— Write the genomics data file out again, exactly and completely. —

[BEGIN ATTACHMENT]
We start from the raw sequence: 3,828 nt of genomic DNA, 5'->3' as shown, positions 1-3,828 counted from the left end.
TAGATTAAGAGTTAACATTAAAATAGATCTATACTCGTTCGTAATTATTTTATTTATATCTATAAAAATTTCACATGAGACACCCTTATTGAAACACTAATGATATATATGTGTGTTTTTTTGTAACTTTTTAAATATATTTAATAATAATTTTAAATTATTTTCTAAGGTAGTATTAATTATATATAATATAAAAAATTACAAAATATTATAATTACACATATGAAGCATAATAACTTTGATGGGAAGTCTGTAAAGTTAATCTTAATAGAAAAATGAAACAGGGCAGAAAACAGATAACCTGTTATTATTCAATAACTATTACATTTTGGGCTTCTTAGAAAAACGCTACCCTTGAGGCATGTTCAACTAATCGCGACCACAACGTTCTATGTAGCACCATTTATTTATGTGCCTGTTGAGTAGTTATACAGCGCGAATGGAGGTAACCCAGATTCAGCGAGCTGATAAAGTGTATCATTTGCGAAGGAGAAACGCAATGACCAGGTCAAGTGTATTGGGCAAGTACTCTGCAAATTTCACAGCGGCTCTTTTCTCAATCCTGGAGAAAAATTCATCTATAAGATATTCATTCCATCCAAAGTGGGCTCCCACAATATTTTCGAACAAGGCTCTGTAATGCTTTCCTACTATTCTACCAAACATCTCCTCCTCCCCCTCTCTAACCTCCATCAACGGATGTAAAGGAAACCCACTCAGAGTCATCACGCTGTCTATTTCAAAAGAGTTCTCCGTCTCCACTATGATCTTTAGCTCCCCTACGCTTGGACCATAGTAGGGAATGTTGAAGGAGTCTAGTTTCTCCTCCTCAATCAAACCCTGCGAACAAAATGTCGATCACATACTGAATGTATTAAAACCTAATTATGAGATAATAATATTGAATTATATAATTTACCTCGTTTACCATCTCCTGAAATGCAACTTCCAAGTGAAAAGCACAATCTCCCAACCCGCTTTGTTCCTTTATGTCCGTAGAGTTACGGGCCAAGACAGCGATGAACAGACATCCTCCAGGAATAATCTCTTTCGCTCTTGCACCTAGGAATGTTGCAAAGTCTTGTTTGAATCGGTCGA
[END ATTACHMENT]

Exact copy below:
We start from the raw sequence: 3,828 nt of genomic DNA, 5'->3' as shown, positions 1-3,828 counted from the left end.
TAGATTAAGAGTTAACATTAAAATAGATCTATACTCGTTCGTAATTATTTTATTTATATCTATAAAAATTTCACATGAGACACCCTTATTGAAACACTAATGATATATATGTGTGTTTTTTTGTAACTTTTTAAATATATTTAATAATAATTTTAAATTATTTTCTAAGGTAGTATTAATTATATATAATATAAAAAATTACAAAATATTATAATTACACATATGAAGCATAATAACTTTGATGGGAAGTCTGTAAAGTTAATCTTAATAGAAAAATGAAACAGGGCAGAAAACAGATAACCTGTTATTATTCAATAACTATTACATTTTGGGCTTCTTAGAAAAACGCTACCCTTGAGGCATGTTCAACTAATCGCGACCACAACGTTCTATGTAGCACCATTTATTTATGTGCCTGTTGAGTAGTTATACAGCGCGAATGGAGGTAACCCAGATTCAGCGAGCTGATAAAGTGTATCATTTGCGAAGGAGAAACGCAATGACCAGGTCAAGTGTATTGGGCAAGTACTCTGCAAATTTCACAGCGGCTCTTTTCTCAATCCTGGAGAAAAATTCATCTATAAGATATTCATTCCATCCAAAGTGGGCTCCCACAATATTTTCGAACAAGGCTCTGTAATGCTTTCCTACTATTCTACCAAACATCTCCTCCTCCCCCTCTCTAACCTCCATCAACGGATGTAAAGGAAACCCACTCAGAGTCATCACGCTGTCTATTTCAAAAGAGTTCTCCGTCTCCACTATGATCTTTAGCTCCCCTACGCTTGGACCATAGTAGGGAATGTTGAAGGAGTCTAGTTTCTCCTCCTCAATCAAACCCTGCGAACAAAATGTCGATCACATACTGAATGTATTAAAACCTAATTATGAGATAATAATATTGAATTATATAATTTACCTCGTTTACCATCTCCTGAAATGCAACTTCCAAGTGAAAAGCACAATCTCCCAACCCGCTTTGTTCCTTTATGTCCGTAGAGTTACGGGCCAAGACAGCGATGAACAGACATCCTCCAGGAATAATCTCTTTCGCTCTTGCACCTAGGAATGTTGCAAAGTCTTGTTTGAATCGGTCGA